Nick Cave and the Bad Seeds

Nick Cave and the Bad Seeds

No More Shall We Part

Reprise

Nick Cave is the finest blues singer alive today. He doesn’t perform blues in the conventional sense. His blues music is a distillation of the primal elements that make up this kind of music. It is literate and informed as much by the Hebrew Bible and William Blake as inspired by the likes of Muddy Waters. Musically, his canvas is created from a palette that incorporates elements of post-punk, piano, gospel and folk harmonies.

On this release, Cave blends these disparate elements together by once again returning to the twin themes of love and desolation, and desire versus damnation. The love songs on this disc — “Love Letter,” “Sweetheart Come,” and “Gates to the Garden” — provide the usual Cave musings on love, and hearken back to the piano-centered sound of 1997’s The Boatman’s Call. The other portion of songs on this disc, the songs of woe and tribulation, includes “As I Sat Sadly by Her Side,” “Hallelujah,” “Fifteen Feet of Pure White Snow,” and “Oh My Lord.” Particularly effective is Cave’s repetition of themes and images from one song to the next, so it provides some continuity without devolving into a concept album. On the latter two tracks, Cave’s imagery evokes the work of Dylan, particularly his “Ballad of a Thin Man.” On both “Fifteen Feet” and “Oh My Lord,” we find protagonists who are faced with cruel circumstances they can barely comprehend. Or, as the narrator states: “Someone cries, ‘What are you looking for?’ I scream, “The Plot, The Plot!’ I grab my telephone, I call my wife at home, she screams, ‘Leave us alone!’ I say, ‘Hey it•s only me.’ The hairdresser, with his scissors, he holds up the mirror. I look back and shiver; I can’t even believe what I see.”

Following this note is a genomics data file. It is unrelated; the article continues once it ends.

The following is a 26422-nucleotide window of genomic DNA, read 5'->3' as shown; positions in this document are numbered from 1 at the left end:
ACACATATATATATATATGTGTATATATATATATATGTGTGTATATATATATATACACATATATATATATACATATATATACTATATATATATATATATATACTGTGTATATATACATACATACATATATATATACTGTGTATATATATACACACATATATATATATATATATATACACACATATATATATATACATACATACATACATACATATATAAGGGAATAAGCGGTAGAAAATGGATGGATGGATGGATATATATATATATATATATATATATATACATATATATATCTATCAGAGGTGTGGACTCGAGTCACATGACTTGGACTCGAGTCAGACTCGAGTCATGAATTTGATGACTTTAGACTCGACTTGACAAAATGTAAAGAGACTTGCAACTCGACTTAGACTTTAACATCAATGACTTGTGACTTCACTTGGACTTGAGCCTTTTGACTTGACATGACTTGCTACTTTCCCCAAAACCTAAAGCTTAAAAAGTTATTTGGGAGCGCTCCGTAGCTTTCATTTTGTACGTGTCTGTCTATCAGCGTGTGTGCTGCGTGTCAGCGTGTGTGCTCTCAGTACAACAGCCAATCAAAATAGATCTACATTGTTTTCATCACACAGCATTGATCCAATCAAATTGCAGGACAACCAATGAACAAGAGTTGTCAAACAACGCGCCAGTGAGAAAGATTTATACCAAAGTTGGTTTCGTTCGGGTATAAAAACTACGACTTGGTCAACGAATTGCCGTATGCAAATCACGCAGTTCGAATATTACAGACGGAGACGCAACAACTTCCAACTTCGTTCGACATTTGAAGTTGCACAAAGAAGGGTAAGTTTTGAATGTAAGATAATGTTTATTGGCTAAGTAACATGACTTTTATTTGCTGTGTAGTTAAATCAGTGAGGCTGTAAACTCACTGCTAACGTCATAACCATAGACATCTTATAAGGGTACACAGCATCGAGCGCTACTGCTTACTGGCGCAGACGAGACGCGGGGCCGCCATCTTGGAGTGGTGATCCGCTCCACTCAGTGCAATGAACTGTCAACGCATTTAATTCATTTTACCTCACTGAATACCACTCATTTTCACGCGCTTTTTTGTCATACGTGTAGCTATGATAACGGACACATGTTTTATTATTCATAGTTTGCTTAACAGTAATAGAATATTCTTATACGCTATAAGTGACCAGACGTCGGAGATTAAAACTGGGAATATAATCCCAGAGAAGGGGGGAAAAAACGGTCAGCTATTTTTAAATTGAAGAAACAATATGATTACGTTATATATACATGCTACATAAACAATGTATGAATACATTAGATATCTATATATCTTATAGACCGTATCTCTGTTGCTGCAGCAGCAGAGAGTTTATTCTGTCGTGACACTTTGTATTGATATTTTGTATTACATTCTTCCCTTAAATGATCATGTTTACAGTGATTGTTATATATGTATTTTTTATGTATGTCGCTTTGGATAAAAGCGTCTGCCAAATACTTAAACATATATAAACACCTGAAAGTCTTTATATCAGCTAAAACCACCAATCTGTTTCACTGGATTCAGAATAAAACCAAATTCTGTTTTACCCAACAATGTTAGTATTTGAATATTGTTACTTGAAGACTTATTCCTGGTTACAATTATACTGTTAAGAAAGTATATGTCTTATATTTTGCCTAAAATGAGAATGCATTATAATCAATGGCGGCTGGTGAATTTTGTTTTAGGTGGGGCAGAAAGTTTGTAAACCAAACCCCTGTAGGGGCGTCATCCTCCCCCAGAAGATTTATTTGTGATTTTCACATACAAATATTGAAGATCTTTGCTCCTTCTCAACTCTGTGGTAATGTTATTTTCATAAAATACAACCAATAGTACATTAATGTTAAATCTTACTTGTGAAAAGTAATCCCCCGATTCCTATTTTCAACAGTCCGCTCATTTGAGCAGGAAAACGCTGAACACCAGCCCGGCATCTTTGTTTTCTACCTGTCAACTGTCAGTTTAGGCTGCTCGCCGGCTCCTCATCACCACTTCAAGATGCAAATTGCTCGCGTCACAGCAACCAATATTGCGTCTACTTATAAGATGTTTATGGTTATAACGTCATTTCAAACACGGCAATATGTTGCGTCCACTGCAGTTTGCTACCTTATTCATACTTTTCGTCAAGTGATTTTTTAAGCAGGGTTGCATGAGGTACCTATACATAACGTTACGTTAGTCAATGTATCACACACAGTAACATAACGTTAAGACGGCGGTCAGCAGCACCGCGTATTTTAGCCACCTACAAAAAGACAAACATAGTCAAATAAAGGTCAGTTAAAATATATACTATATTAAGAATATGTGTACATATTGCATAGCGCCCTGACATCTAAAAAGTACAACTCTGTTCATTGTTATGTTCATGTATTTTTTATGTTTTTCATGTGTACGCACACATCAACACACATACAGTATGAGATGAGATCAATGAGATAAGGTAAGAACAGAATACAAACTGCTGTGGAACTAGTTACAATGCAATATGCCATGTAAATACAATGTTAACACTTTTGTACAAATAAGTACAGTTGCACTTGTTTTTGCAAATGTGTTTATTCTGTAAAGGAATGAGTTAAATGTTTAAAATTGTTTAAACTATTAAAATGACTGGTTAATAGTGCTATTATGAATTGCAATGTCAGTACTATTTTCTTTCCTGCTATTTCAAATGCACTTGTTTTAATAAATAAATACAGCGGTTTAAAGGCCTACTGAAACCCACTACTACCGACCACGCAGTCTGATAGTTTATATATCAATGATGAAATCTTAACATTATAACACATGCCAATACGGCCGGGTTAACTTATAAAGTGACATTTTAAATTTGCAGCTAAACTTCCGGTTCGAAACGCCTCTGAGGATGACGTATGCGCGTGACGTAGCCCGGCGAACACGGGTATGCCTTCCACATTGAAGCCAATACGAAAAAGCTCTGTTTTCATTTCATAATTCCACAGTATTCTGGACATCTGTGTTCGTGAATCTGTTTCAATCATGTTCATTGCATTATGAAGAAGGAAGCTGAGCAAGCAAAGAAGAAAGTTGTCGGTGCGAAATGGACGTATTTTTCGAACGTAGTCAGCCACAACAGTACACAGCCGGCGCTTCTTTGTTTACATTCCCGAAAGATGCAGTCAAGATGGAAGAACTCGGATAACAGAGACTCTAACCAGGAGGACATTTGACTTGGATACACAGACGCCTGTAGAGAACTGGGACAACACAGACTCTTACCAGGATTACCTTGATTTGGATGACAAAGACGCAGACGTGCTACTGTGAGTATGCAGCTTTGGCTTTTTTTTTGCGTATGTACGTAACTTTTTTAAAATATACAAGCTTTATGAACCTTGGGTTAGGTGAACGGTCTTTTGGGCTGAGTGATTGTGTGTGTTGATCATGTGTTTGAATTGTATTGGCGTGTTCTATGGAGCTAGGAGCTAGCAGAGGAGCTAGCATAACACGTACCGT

Cave has forsaken the world of Faulkner and the catharsis of violence from which his earlier work was steeped. Instead, on this disc, we find him involved in a world reminiscent of Beckett’s work; that is, a world wholly without logic and at once pathetic and absurd. Only on the last song does Cave offer an olive branch and bridges these worlds: Love. Love is the only consolation, albeit a small one, that may transcend the bitterness and smallness of humanity. It is here that Cave locates salvation.

Reprise Records, 3300 Warner Blvd , Burbank, CA 91505; http://www.mute.com, http://www.nickcave.net

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